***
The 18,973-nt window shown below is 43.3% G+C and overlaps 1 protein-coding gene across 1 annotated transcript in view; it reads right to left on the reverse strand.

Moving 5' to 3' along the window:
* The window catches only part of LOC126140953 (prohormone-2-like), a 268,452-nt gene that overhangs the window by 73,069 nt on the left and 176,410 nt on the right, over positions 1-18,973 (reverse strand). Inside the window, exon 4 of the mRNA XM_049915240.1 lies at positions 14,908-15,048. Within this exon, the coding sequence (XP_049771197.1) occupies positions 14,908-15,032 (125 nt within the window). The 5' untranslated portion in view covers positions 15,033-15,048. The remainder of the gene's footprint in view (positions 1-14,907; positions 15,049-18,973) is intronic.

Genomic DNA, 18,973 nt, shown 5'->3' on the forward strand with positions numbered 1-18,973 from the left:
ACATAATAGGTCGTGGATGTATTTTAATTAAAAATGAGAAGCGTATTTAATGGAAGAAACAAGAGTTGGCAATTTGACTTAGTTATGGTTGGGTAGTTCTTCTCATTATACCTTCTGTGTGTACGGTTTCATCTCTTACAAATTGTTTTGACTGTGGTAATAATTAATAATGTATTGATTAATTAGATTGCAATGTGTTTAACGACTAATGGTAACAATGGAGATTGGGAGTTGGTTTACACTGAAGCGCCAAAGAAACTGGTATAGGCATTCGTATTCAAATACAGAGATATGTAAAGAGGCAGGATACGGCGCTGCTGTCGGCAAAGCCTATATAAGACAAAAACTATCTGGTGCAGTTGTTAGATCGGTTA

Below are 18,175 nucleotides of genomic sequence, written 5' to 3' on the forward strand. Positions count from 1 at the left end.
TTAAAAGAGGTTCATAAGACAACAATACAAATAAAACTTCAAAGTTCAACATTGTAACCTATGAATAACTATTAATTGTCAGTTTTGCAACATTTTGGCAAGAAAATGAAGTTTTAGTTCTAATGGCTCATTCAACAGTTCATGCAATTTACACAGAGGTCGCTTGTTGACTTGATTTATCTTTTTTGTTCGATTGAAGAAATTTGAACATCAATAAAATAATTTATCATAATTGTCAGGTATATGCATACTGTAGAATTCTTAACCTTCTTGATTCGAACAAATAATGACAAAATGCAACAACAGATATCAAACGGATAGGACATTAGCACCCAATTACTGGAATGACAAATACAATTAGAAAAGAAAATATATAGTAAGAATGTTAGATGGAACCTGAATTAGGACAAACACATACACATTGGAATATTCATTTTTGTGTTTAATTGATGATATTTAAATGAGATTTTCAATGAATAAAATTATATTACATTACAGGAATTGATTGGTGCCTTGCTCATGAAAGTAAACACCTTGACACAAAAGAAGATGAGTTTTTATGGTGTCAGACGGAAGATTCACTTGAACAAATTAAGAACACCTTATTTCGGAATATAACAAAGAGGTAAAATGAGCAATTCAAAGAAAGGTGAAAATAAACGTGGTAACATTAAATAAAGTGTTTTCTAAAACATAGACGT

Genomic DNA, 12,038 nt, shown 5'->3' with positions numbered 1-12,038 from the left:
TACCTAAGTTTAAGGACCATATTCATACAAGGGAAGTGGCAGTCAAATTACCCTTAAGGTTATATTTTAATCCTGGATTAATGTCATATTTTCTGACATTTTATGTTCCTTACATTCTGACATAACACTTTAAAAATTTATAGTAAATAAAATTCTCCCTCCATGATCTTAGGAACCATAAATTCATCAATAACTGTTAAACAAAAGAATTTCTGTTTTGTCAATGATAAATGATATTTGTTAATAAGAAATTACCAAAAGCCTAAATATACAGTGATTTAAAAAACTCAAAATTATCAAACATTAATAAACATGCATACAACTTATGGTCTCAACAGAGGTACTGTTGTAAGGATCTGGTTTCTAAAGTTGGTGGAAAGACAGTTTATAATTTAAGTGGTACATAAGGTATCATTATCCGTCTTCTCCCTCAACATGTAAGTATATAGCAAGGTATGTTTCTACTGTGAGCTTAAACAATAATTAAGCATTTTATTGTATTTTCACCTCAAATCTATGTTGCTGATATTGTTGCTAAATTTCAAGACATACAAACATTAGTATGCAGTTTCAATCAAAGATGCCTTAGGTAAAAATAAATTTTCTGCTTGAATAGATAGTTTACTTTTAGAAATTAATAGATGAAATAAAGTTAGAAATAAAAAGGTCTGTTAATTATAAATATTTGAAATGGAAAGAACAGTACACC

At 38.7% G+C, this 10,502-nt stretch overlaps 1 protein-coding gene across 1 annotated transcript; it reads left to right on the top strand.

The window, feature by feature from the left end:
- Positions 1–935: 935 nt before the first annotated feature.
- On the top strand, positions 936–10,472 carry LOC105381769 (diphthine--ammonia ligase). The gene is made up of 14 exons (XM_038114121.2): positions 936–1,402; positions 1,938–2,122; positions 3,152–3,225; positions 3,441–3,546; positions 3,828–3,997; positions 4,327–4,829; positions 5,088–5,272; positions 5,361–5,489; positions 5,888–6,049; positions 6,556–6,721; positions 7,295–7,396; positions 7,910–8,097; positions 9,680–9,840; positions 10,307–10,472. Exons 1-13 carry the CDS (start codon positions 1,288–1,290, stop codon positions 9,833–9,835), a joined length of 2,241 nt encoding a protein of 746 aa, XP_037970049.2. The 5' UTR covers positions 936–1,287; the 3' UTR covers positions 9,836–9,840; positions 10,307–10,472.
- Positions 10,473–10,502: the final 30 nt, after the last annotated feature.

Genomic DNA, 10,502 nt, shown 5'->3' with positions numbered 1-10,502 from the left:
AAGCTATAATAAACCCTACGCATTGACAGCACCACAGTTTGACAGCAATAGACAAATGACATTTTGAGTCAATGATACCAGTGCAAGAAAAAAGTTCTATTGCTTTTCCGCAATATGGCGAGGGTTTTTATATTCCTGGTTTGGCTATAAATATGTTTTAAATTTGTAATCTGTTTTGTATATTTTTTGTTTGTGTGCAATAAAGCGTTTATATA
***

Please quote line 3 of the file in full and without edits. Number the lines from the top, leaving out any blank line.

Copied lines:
* The window catches only part of LOC126140953 (prohormone-2-like), a 268,452-nt gene that overhangs the window by 73,069 nt on the left and 176,410 nt on the right, over positions 1-18,973 (reverse strand). Inside the window, exon 4 of the mRNA XM_049915240.1 lies at positions 14,908-15,048. Within this exon, the coding sequence (XP_049771197.1) occupies positions 14,908-15,032 (125 nt within the window). The 5' untranslated portion in view covers positions 15,033-15,048. The remainder of the gene's footprint in view (positions 1-14,907; positions 15,049-18,973) is intronic.